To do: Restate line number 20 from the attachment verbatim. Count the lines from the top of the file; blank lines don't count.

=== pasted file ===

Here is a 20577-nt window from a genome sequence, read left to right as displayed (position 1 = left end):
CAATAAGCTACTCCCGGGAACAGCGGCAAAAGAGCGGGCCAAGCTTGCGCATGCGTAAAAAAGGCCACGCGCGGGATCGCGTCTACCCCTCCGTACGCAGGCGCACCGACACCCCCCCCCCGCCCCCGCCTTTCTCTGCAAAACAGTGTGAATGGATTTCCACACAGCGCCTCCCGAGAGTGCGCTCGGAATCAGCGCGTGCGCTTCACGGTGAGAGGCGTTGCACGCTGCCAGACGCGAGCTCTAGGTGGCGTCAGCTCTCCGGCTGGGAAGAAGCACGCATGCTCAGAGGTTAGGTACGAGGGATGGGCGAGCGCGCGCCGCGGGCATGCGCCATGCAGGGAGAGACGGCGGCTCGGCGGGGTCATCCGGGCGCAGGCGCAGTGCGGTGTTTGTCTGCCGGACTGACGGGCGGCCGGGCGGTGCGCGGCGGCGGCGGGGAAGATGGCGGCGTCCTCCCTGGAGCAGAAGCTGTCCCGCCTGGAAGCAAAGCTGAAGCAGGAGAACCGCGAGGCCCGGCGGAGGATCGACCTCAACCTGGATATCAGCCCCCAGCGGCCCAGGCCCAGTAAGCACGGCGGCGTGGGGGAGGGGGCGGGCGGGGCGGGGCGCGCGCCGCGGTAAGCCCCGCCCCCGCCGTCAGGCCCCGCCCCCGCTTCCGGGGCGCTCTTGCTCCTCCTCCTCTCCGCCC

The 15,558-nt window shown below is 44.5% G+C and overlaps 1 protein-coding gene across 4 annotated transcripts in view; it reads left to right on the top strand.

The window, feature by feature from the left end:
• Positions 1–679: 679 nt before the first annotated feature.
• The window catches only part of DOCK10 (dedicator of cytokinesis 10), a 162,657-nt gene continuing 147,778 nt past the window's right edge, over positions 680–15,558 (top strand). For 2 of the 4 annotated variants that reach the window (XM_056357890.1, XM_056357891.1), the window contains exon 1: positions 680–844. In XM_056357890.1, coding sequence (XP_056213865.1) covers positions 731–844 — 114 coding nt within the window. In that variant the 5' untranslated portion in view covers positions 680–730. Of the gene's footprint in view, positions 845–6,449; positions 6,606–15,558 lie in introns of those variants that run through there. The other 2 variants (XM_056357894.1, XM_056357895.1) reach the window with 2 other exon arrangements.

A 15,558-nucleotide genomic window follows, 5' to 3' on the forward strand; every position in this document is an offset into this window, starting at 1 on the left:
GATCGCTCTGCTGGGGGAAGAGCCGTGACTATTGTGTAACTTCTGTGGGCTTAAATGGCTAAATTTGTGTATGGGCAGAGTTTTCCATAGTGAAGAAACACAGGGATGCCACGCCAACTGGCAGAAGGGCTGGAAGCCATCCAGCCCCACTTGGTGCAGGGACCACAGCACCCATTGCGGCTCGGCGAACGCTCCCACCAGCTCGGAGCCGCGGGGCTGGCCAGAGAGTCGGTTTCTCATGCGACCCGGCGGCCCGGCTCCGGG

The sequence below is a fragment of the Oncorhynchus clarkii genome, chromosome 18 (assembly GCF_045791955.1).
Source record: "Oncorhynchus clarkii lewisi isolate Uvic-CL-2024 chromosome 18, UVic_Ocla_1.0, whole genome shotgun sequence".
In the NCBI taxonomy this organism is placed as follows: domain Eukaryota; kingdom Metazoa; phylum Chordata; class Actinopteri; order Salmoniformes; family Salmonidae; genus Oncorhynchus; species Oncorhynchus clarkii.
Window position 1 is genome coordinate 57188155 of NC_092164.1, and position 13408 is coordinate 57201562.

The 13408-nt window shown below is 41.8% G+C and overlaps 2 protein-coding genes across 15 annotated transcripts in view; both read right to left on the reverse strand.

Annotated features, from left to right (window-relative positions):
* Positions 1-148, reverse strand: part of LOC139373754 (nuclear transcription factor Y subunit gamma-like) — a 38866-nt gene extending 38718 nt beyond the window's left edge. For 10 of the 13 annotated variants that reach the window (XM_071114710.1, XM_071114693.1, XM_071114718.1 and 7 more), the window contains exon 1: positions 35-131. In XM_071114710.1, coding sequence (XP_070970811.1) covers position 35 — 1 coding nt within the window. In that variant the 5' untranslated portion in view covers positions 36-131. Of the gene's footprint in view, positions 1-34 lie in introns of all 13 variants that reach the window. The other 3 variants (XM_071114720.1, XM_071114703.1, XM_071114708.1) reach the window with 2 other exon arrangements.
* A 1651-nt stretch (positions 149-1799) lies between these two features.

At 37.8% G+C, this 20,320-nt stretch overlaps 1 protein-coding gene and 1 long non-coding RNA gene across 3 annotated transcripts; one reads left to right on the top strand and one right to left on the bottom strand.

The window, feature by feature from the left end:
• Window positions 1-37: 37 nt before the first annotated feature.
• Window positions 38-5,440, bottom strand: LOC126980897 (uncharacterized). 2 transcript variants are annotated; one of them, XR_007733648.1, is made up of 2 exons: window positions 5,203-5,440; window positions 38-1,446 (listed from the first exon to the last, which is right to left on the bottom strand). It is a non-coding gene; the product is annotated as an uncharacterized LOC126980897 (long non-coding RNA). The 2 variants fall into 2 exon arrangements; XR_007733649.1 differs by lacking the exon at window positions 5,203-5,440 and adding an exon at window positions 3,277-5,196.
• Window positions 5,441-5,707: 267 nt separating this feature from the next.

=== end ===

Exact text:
• Window positions 38-5,440, bottom strand: LOC126980897 (uncharacterized). 2 transcript variants are annotated; one of them, XR_007733648.1, is made up of 2 exons: window positions 5,203-5,440; window positions 38-1,446 (listed from the first exon to the last, which is right to left on the bottom strand). It is a non-coding gene; the product is annotated as an uncharacterized LOC126980897 (long non-coding RNA). The 2 variants fall into 2 exon arrangements; XR_007733649.1 differs by lacking the exon at window positions 5,203-5,440 and adding an exon at window positions 3,277-5,196.